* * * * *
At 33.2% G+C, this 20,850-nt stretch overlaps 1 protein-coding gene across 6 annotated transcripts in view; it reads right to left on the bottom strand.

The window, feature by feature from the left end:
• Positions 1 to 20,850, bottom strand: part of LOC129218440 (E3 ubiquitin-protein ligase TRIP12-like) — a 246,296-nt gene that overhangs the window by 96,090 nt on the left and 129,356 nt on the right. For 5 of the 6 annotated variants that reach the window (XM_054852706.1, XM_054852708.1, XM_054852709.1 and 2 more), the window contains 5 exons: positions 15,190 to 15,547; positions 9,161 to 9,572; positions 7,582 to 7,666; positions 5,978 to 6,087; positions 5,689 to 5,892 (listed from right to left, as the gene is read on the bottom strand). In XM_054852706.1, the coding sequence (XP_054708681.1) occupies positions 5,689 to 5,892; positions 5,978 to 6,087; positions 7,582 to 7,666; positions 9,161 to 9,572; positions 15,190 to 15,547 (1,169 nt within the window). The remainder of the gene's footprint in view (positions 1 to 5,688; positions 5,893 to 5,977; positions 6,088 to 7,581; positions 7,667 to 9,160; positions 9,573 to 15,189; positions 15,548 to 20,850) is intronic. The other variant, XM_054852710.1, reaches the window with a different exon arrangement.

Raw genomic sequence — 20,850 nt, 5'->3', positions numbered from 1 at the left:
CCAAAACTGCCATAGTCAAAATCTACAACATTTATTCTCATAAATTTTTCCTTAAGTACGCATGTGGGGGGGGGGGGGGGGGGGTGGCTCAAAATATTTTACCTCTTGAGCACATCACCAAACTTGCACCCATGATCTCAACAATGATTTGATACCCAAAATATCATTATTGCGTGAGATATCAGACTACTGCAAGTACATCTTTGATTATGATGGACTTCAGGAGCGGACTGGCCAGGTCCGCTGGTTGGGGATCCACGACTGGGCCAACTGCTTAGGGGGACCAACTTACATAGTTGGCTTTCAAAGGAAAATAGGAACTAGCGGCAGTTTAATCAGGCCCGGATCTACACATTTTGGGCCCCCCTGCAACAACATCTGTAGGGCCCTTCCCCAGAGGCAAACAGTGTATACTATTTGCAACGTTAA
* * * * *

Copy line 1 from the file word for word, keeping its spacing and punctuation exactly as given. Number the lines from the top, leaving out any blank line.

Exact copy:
At 33.2% G+C, this 20,850-nt stretch overlaps 1 protein-coding gene across 6 annotated transcripts in view; it reads right to left on the bottom strand.